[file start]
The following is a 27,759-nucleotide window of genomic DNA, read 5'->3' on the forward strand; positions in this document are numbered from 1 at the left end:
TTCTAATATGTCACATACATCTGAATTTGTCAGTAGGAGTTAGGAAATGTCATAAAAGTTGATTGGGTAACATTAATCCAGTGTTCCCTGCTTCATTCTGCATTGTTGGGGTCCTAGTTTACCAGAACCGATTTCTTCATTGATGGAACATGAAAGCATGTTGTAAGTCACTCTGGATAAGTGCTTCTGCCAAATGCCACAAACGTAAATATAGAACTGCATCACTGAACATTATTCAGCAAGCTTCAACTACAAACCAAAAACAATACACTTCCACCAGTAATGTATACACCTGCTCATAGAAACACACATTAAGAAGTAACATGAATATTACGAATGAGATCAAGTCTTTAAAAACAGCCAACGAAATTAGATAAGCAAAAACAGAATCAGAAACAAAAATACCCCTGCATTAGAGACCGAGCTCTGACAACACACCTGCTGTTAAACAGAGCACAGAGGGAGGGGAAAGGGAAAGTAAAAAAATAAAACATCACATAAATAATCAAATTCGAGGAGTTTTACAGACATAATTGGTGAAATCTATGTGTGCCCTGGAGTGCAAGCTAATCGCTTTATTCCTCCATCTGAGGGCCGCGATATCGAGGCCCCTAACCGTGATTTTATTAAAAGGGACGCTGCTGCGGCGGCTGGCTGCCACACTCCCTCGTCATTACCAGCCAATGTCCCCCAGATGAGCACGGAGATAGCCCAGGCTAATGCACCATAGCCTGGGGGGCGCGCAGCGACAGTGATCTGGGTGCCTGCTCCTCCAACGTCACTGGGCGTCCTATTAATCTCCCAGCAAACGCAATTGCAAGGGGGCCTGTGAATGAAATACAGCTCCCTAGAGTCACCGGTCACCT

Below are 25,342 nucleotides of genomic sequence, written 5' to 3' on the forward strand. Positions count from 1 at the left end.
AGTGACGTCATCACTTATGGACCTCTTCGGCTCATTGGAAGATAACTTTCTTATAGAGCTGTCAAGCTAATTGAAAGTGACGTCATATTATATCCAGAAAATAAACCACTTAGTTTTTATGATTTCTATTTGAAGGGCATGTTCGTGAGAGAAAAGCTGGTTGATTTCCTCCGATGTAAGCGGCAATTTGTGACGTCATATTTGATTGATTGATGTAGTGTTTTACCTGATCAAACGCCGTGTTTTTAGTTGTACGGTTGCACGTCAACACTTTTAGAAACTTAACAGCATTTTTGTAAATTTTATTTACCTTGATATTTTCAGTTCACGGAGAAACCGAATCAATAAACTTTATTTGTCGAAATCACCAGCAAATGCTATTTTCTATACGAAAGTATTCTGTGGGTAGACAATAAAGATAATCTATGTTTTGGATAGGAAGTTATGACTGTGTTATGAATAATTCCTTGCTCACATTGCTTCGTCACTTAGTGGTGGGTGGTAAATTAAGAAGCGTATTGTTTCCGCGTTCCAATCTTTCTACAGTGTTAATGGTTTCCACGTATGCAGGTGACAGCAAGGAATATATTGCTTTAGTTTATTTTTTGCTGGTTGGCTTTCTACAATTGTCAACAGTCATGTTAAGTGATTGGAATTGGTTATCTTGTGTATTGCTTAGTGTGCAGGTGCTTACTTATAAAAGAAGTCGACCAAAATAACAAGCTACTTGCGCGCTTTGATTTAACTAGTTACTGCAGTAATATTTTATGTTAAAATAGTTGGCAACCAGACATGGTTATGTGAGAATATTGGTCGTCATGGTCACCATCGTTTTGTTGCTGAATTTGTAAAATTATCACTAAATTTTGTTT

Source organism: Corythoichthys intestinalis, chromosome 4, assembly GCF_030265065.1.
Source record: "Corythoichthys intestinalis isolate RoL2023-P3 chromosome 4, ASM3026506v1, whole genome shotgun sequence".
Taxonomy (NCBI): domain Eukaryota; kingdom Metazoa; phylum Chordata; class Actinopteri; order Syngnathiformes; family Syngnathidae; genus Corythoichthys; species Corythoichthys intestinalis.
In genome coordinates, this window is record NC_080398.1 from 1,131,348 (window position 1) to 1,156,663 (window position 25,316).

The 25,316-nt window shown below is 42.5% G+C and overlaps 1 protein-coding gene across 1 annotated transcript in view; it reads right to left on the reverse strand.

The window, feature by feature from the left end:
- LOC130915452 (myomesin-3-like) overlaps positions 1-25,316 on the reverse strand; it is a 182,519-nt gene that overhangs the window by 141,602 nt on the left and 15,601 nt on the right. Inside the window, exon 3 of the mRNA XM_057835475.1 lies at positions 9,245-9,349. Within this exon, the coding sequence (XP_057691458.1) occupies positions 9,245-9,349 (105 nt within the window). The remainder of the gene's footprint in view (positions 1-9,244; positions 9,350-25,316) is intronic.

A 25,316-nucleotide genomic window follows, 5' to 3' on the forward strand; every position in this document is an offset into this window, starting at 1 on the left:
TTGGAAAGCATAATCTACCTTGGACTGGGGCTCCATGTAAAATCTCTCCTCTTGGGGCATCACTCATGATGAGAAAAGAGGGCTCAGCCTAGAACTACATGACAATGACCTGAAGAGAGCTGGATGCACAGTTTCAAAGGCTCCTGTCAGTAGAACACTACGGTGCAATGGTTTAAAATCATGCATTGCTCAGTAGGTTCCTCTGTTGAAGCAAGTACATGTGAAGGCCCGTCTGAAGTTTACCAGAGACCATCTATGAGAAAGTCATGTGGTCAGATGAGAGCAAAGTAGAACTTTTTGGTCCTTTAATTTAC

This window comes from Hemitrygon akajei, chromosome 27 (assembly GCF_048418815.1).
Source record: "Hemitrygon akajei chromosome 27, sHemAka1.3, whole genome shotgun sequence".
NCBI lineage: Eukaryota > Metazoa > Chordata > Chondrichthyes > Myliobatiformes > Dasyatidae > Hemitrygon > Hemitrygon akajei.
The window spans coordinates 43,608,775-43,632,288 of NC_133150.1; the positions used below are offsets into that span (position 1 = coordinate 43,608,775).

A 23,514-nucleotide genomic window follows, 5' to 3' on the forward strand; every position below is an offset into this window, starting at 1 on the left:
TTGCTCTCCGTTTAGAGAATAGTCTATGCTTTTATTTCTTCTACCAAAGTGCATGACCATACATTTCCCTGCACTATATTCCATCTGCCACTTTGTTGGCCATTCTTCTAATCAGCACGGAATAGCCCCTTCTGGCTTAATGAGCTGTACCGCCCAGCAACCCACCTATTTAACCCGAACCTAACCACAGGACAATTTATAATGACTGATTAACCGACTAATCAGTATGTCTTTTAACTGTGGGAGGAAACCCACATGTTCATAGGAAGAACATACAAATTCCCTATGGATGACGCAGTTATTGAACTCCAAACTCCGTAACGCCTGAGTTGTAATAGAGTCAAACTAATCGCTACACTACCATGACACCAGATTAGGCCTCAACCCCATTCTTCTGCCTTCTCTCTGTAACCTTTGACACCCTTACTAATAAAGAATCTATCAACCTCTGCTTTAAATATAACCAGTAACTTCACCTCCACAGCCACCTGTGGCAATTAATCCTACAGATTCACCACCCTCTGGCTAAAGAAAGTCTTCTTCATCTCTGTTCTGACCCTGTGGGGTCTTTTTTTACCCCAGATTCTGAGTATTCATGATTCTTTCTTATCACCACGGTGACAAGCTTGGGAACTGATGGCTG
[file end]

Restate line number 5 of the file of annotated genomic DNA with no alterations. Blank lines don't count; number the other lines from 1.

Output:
Source organism: Corythoichthys intestinalis, chromosome 4, assembly GCF_030265065.1.